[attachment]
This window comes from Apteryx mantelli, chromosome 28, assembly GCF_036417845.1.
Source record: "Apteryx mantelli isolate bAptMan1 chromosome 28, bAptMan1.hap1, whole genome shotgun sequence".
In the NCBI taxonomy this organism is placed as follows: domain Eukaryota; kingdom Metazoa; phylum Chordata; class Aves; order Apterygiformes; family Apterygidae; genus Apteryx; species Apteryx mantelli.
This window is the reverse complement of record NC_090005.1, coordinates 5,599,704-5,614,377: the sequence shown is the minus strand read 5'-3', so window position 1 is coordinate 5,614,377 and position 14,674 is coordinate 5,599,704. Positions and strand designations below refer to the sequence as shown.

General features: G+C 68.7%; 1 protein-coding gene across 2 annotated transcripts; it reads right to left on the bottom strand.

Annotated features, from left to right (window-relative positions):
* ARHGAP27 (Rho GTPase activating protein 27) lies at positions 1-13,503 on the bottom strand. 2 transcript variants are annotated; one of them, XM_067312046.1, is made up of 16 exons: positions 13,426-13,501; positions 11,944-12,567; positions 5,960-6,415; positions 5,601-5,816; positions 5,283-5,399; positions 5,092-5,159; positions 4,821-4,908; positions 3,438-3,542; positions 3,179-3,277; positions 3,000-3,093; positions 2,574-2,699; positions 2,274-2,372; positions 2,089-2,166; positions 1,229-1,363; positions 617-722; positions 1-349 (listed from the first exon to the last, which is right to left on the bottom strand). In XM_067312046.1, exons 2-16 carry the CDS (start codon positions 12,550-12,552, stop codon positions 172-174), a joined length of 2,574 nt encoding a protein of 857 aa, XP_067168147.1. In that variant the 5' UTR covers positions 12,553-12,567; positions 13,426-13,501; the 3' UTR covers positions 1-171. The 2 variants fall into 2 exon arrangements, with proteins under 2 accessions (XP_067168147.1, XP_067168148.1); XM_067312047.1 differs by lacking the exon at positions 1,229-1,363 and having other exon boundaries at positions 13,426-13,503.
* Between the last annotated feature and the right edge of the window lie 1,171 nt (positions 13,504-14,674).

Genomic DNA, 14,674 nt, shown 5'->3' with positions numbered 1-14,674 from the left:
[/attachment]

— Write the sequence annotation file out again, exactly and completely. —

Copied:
This window comes from Apteryx mantelli, chromosome 28, assembly GCF_036417845.1.
Source record: "Apteryx mantelli isolate bAptMan1 chromosome 28, bAptMan1.hap1, whole genome shotgun sequence".
In the NCBI taxonomy this organism is placed as follows: domain Eukaryota; kingdom Metazoa; phylum Chordata; class Aves; order Apterygiformes; family Apterygidae; genus Apteryx; species Apteryx mantelli.
This window is the reverse complement of record NC_090005.1, coordinates 5,599,704-5,614,377: the sequence shown is the minus strand read 5'-3', so window position 1 is coordinate 5,614,377 and position 14,674 is coordinate 5,599,704. Positions and strand designations below refer to the sequence as shown.

General features: G+C 68.7%; 1 protein-coding gene across 2 annotated transcripts; it reads right to left on the bottom strand.

Annotated features, from left to right (window-relative positions):
* ARHGAP27 (Rho GTPase activating protein 27) lies at positions 1-13,503 on the bottom strand. 2 transcript variants are annotated; one of them, XM_067312046.1, is made up of 16 exons: positions 13,426-13,501; positions 11,944-12,567; positions 5,960-6,415; positions 5,601-5,816; positions 5,283-5,399; positions 5,092-5,159; positions 4,821-4,908; positions 3,438-3,542; positions 3,179-3,277; positions 3,000-3,093; positions 2,574-2,699; positions 2,274-2,372; positions 2,089-2,166; positions 1,229-1,363; positions 617-722; positions 1-349 (listed from the first exon to the last, which is right to left on the bottom strand). In XM_067312046.1, exons 2-16 carry the CDS (start codon positions 12,550-12,552, stop codon positions 172-174), a joined length of 2,574 nt encoding a protein of 857 aa, XP_067168147.1. In that variant the 5' UTR covers positions 12,553-12,567; positions 13,426-13,501; the 3' UTR covers positions 1-171. The 2 variants fall into 2 exon arrangements, with proteins under 2 accessions (XP_067168147.1, XP_067168148.1); XM_067312047.1 differs by lacking the exon at positions 1,229-1,363 and having other exon boundaries at positions 13,426-13,503.
* Between the last annotated feature and the right edge of the window lie 1,171 nt (positions 13,504-14,674).

Genomic DNA, 14,674 nt, shown 5'->3' with positions numbered 1-14,674 from the left: